DPR CATG = SCIENCE, DPR TYPE = OBJECT
Recipe. The pipeline recipe uves_obs_scired performs the full reduction of UVES science frames.
Scheme. The following steps are performed:
The pipeline processing of science data starts with data preparation: the raw input frames are rotated and in the case of the red mosaic data, split for each detector. The prescan and overscan regions are trimmed. The instrumentís background light is corrected in two steps. A master bias frame is subtracted. The interorder background light is estimated by a minimum filter being applied in small boxes at the background positions defined in the background table. The optimal extraction provides the object signal and its variance. The flat-field correction is performed in pixel-order space on the extracted data. The signal is then resampled to constant wavelength bins. Finally the orders are merged into a single spectrum.
A flux-calibrated spectrum can be produced in addition to the extracted spectrum if a response curve is provided. Details about flux calibration and master response curves are given here.
The UVES pipeline run on science data by QC Garching (before October 2011) used OPT extraction if the image slicer had not been used, and AVG extraction for image slicer data. Flat fields were applied in pixel-order space. Flux-calibrated spectra were provided for all settings except for those with 520nm and 600nm central wavelength.
Optimum extraction. Optimum extraction fits a profile to the cross-dispersion flux distribution and extracts the flux per bin, using weights which are derived from the fitted profile. The UVES pipeline assumes a Gaussian cross-dispersion profile. The result data are automatically sky subtracted and free from sky emission lines and cosmic ray hits.
Optimal extraction is a minimal variance estimator of the flux at each wavelength. The algorithm introduced by Horne (1986) for long-slit data assumes that the illumination fractions of the spatial profile vary smoothly with the wavelength and can be adjusted by low-order polynomials. This assumption does not generally hold in echelle spectroscopy due to the inclination of the orders. Resampling the data along the spatial profiles would introduce periodic profile distortions and noise. Different methods have been developed for cross-dispersed spectroscopy (Marsh, 1989; Mukai, 1990) involving data resampling for the sole purpose of estimating the weights.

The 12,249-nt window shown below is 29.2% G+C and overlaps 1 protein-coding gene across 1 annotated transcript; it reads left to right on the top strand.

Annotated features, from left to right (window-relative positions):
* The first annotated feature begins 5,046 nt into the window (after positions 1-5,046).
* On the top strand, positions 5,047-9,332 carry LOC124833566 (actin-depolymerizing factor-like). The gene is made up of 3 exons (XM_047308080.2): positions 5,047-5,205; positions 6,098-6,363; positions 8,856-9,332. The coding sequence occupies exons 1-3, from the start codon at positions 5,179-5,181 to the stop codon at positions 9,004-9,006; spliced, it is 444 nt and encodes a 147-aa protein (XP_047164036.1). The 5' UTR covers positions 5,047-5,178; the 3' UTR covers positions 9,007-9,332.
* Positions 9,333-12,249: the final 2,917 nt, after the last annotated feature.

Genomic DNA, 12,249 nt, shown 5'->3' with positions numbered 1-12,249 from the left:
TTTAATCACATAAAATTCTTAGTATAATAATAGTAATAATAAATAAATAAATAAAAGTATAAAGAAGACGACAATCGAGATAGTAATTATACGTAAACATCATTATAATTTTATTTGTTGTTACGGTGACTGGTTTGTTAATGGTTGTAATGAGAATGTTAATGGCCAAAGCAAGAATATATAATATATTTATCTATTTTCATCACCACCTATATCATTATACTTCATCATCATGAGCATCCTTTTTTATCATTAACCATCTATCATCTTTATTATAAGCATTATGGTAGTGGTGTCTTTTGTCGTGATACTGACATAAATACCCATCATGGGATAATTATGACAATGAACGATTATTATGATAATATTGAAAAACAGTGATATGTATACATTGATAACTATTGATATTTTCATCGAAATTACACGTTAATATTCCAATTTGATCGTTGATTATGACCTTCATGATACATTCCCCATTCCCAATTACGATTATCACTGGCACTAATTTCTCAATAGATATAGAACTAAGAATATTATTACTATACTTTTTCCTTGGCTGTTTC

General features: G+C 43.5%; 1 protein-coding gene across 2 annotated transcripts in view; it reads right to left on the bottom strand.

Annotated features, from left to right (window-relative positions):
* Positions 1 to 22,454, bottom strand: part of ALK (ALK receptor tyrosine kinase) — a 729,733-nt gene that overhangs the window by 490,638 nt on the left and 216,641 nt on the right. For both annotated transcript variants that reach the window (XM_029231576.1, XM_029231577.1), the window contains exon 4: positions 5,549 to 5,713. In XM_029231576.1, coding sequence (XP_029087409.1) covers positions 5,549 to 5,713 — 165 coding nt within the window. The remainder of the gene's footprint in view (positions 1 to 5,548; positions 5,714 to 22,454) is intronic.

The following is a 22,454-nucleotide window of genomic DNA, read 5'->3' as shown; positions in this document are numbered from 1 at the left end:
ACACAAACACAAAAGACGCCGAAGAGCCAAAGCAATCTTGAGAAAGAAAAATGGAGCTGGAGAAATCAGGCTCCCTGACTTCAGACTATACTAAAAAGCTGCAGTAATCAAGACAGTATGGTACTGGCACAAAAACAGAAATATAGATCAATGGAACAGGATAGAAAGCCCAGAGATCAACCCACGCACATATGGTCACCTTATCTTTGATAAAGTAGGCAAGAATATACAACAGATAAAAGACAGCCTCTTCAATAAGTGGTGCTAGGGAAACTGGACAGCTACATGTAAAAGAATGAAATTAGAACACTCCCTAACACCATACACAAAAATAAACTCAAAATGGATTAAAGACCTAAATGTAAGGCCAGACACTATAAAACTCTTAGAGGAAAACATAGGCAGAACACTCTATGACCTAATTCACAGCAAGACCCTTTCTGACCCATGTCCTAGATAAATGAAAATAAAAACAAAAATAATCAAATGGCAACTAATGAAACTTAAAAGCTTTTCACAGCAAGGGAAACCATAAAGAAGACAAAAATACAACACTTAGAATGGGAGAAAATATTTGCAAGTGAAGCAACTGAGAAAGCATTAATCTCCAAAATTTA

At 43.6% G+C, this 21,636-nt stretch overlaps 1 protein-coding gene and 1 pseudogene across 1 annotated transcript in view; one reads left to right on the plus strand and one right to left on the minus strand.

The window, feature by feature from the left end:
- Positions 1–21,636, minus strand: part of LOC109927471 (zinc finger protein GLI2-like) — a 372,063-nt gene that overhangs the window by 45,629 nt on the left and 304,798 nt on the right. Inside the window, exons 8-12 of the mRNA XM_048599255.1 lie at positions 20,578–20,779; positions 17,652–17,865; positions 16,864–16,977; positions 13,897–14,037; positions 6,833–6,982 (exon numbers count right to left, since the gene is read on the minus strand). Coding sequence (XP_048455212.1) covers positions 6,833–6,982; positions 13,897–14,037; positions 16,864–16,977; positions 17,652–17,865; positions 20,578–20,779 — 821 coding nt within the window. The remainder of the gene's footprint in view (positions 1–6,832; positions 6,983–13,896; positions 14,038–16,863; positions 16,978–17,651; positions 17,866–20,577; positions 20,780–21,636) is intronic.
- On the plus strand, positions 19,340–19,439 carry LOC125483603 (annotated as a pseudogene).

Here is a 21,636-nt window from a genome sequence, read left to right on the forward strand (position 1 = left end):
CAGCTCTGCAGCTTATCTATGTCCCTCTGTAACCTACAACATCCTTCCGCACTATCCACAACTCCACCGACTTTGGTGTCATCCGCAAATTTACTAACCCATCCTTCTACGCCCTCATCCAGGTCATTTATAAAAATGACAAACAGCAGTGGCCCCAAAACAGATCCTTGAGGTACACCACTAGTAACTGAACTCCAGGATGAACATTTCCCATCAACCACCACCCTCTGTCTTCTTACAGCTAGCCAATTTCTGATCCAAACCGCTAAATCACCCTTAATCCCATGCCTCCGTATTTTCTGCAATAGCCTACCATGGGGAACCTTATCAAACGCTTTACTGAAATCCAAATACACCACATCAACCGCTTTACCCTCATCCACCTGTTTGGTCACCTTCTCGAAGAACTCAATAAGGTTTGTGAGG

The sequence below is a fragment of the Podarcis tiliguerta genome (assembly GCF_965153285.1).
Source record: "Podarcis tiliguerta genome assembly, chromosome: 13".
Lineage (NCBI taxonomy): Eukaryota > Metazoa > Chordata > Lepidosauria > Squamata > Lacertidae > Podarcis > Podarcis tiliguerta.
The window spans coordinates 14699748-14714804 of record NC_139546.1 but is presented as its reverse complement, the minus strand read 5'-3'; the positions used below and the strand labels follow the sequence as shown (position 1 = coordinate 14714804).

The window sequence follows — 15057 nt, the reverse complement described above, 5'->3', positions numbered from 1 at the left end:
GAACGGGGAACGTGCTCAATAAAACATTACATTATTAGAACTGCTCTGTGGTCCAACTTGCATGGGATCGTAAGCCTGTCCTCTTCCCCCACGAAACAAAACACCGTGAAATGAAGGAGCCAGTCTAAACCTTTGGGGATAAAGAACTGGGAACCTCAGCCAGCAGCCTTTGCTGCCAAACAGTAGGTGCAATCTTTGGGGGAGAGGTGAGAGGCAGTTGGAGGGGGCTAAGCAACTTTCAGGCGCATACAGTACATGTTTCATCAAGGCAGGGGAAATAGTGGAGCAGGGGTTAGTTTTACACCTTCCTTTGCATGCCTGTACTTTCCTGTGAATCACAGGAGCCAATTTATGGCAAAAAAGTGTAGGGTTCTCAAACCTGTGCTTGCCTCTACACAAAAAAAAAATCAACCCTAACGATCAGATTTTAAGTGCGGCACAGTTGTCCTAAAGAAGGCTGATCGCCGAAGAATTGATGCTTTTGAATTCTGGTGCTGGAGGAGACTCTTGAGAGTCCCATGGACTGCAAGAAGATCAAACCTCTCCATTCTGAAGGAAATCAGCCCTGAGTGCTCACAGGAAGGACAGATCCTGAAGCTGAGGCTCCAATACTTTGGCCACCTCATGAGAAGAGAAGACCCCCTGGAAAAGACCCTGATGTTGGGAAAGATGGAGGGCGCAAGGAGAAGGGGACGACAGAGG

The optimal extraction algorithm of the UVES pipeline is based on profile fitting by chi-square minimization. It estimates the object signal and sky background and performs cosmic ray rejection under the assumption of a Gaussian profile of the light distribution along the slit. The extraction is performed independently on each order. The Gaussian shape is a reasonable assumption for low to medium signal-to-noise data.
First the full-width at half-maximum and the position of the object is estimated for different subsections along the order. Then through a chi-square minimization, the best values for the amplitude and the background level are obtained and optimized through a kappa-sigma clipping routine.
Cosmic rays are interpreted as strong deviations from the Gaussian shape in their vicinity (where 'strong' means 5 sigma deviation). They are recognized and filtered out, if they satisfy the condition:
(profile - fit)^2/variance > THRESH**2 where THRESH = 5 + alpha*S/N
where profile is the cross-dispersion profile of the raw data, fit is the Gaussian fit, and S/N is the local signal-noise ratio (in cross-dispersion direction). alpha is an empirical parameter of order 1.
Sky emission lines, since filling the whole slit, are removed during the extraction as they contribute to the linear (constant) term of the spatial profile, hence do not contribute to the extracted total intensity. Tests have shown that the sky line subtraction achieves an accuracy better than 5%. Strong sky emission lines may remain visible in the extracted spectrum as residual light and of course by the larger variance of the extracted spectrum.
One of the common difficulties in optimal extraction schemes is to prevent the rejection of valid data samples by the cosmic ray rejection methods in particular on high signal-to-noise data. In the UVES pipeline the rejection threshold is therefore adjusted to the signal-to-noise so that the cosmic ray rejection is relaxed for increasing signal-to-noise data, converging to an average extraction scheme for high signal-to-noise data. Presently this method appears to be appropriate for data with a signal-to-noise per bin up to fifty.
Optimal extraction supports the propagation of variance. The initial variance is estimated on the raw images by a noise model including read-out and photon noise. The variance images are then transformed together with the data frames on each processing step. Finally this information is used to optimally merge the orders and to deliver error bar estimates on the result spectrum.
Horne, K., 1986, An optimal extraction for CCD spectroscopy,